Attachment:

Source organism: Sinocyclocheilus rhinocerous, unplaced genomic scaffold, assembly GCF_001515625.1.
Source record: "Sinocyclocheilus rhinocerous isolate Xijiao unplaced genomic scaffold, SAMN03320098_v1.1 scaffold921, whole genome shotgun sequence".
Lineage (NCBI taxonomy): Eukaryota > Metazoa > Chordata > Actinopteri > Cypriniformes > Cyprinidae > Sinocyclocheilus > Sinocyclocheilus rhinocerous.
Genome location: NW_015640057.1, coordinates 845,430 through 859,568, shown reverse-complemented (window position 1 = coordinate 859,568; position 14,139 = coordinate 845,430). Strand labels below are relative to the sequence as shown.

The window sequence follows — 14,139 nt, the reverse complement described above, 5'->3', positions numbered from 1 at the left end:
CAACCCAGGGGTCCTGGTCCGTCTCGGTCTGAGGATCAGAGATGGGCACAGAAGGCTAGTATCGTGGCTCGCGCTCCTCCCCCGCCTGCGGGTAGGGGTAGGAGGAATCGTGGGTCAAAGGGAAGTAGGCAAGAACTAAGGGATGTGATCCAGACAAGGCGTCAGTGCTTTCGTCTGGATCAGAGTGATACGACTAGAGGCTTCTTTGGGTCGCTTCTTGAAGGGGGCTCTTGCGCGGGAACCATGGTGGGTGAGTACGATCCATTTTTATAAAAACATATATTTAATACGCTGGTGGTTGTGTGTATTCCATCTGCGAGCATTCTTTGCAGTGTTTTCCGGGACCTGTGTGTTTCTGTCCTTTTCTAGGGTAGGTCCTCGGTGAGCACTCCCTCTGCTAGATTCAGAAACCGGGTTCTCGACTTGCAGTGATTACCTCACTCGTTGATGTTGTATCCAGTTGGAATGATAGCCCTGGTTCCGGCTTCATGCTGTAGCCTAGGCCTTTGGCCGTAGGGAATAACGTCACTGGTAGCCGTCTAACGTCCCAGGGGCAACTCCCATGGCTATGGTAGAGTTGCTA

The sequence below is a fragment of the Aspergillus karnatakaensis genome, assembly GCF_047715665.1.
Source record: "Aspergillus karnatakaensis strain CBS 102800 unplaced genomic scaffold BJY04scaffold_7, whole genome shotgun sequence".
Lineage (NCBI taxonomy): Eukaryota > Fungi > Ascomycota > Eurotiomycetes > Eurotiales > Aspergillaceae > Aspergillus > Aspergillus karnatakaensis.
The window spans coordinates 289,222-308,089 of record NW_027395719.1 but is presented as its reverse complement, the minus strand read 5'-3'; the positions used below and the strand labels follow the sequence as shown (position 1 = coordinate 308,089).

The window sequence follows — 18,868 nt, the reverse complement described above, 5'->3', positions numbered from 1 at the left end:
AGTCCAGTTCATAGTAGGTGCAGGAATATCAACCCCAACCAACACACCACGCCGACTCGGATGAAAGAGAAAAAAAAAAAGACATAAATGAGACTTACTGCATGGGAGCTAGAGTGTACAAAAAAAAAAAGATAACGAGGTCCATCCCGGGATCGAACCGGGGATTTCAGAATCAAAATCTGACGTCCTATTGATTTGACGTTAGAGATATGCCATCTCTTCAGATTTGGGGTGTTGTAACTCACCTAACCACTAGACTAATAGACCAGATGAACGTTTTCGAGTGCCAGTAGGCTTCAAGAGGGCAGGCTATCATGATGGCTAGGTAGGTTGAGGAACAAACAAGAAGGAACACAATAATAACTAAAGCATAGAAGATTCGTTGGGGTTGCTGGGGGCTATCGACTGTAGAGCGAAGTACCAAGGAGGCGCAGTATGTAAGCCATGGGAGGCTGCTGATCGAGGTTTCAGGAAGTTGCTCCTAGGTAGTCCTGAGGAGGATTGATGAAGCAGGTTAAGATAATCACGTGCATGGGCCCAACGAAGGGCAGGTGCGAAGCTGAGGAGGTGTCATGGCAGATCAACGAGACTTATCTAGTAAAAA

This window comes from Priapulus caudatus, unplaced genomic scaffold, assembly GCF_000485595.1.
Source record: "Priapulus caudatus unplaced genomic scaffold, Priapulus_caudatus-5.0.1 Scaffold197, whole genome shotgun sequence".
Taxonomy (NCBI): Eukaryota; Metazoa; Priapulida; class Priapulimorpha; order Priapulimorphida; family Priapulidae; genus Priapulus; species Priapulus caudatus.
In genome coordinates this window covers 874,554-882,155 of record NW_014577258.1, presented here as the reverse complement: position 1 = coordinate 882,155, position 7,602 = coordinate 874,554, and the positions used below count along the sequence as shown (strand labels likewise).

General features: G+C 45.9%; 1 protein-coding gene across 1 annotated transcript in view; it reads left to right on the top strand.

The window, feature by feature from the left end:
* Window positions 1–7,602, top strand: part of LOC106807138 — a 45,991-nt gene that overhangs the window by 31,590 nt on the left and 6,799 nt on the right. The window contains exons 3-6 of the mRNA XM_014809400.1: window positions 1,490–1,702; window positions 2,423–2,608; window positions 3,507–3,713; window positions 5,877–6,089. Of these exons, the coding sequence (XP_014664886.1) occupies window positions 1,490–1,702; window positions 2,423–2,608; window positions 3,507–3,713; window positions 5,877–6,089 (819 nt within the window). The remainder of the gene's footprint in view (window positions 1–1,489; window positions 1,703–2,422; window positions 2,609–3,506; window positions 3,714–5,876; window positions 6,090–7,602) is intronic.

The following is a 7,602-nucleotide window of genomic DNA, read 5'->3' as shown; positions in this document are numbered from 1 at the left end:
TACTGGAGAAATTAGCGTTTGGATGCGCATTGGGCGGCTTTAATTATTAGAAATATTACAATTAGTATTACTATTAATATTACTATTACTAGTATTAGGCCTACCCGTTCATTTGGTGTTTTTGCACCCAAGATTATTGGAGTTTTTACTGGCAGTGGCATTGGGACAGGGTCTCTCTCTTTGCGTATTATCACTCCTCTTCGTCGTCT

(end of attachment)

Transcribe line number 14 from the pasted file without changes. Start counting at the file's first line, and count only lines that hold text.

Source record: "Priapulus caudatus unplaced genomic scaffold, Priapulus_caudatus-5.0.1 Scaffold197, whole genome shotgun sequence".